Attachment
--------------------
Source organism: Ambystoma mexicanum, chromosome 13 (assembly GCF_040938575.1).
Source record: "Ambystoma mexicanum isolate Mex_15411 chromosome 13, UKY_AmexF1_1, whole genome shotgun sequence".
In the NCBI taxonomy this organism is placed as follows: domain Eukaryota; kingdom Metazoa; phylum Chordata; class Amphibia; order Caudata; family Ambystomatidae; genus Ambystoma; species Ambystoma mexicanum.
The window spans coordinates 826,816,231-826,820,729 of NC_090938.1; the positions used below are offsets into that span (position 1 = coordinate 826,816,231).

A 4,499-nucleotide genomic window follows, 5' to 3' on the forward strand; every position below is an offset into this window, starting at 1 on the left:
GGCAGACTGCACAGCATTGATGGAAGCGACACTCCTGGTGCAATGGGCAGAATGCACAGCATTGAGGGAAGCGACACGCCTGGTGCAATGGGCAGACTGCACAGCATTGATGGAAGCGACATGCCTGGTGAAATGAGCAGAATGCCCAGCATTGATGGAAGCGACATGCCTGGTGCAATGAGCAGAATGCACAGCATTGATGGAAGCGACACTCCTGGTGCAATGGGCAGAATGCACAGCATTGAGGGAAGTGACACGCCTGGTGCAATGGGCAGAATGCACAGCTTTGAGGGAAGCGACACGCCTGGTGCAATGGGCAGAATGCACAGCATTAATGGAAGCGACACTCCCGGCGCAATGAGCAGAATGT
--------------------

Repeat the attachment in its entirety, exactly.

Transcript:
Source organism: Ambystoma mexicanum, chromosome 13 (assembly GCF_040938575.1).
Source record: "Ambystoma mexicanum isolate Mex_15411 chromosome 13, UKY_AmexF1_1, whole genome shotgun sequence".
In the NCBI taxonomy this organism is placed as follows: domain Eukaryota; kingdom Metazoa; phylum Chordata; class Amphibia; order Caudata; family Ambystomatidae; genus Ambystoma; species Ambystoma mexicanum.
The window spans coordinates 826,816,231-826,820,729 of NC_090938.1; the positions used below are offsets into that span (position 1 = coordinate 826,816,231).

A 4,499-nucleotide genomic window follows, 5' to 3' on the forward strand; every position below is an offset into this window, starting at 1 on the left:
GGCAGACTGCACAGCATTGATGGAAGCGACACTCCTGGTGCAATGGGCAGAATGCACAGCATTGAGGGAAGCGACACGCCTGGTGCAATGGGCAGACTGCACAGCATTGATGGAAGCGACATGCCTGGTGAAATGAGCAGAATGCCCAGCATTGATGGAAGCGACATGCCTGGTGCAATGAGCAGAATGCACAGCATTGATGGAAGCGACACTCCTGGTGCAATGGGCAGAATGCACAGCATTGAGGGAAGTGACACGCCTGGTGCAATGGGCAGAATGCACAGCTTTGAGGGAAGCGACACGCCTGGTGCAATGGGCAGAATGCACAGCATTAATGGAAGCGACACTCCCGGCGCAATGAGCAGAATGT